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Keywords:Fed 

Report
The pre-crisis monetary policy implementation framework

This article describes the Federal Reserve?s monetary policy operating framework prior to the expansion of the Fed?s balance sheet during the financial crisis. To implement the Fed?s mandate of promoting price stability consistent with full employment, the Federal Open Market Committee (FOMC) sets a target for the overnight rate in the federal funds market, where banks trade reserve balances. In the pre-crisis framework, aggregate reserves were scarce such that relatively small changes in the level of reserves would affect rates in the fed funds market. The New York Fed?s open market trading ...
Staff Reports , Paper 809

Working Paper
Eliciting GDP Forecasts from the FOMC’s Minutes Around the Financial Crisis

Stekler and Symington (2016) construct indexes that quantify the Federal Open Market Committee's views about the U.S. economy, as expressed in the minutes of the FOMC's meetings. These indexes provide insights on the FOMC's deliberations, especially at the onset of the Great Recession. The current paper complements Stekler and Symington's analysis by showing that their indexes reveal relatively minor bias in the FOMC's views when the indexes are reinterpreted as forecasts. Additionally, these indexes provide a proximate mechanism for inferring the Fed staff's Greenbook forecasts of the U.S. ...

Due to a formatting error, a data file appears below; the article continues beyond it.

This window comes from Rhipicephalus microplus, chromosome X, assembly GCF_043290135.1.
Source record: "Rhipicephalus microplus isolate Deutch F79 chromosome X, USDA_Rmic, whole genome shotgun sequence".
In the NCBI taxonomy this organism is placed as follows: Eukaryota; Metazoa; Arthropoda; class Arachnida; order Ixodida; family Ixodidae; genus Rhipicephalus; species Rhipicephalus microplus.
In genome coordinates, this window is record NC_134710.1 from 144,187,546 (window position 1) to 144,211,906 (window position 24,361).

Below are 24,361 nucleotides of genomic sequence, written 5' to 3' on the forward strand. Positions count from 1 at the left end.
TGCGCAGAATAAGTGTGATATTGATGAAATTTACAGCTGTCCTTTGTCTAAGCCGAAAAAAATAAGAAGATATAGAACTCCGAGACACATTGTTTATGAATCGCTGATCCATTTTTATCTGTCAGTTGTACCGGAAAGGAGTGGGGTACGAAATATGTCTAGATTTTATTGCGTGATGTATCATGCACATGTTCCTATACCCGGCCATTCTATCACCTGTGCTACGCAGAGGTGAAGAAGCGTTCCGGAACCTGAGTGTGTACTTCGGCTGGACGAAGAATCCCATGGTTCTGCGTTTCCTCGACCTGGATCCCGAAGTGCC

International Finance Discussion Papers , Paper 1152

Journal Article
The pre-crisis monetary policy implementation framework

This article describes the Federal Reserve?s (?the Fed?s?) operating framework for monetary policy prior to the expansion of the Fed?s balance sheet during the financial crisis. To implement the Fed?s mandate of promoting price stability consistent with full employment, the Federal Open Market Committee (FOMC) sets a target for the overnight rate in the federal funds market, where banks trade reserve balances. In the pre-crisis framework, aggregate reserves were scarce, so relatively small changes in the level of reserves would affect rates in the fed funds market. The Federal Reserve Bank of ...
Economic Policy Review , Issue 24-2 , Pages 38-70

Discussion Paper
Is There Stigma to Discount Window Borrowing?

The Federal Reserve employs the discount window (DW) to provide funding to fundamentally solvent but illiquid banks (see the March 30 post “Why Do Central Banks Have Discount Windows?”). Historically, however, there has been a low level of DW use by banks, even when they are faced with severe liquidity shortages, raising the possibility of a stigma attached to DW borrowing. If DW stigma exists, it is likely to inhibit the Fed’s ability to act as lender of last resort and prod banks to turn to more expensive sources of financing when they can least afford it. In this post, we provide ...
Liberty Street Economics , Paper 20110831

Report
Is size everything?

We examine sources of systemic risk (threshold size, complexity, and interconnectedness) with factors constructed from equity returns of large financial firms, after accounting for standard risk factors. From the factor loadings and factor returns, we estimate the implicit government subsidy for each systemic risk measure, and find that, from 1963 to 2006, only our big-versus-huge threshold size factor, TSIZE, implies a positive implicit subsidy on average. Further, pre-2007 TSIZE-implied subsidies predict the Federal Reserve?s liquidity facility loans and the Treasury?s TARP loans during the ...
Staff Reports , Paper 864

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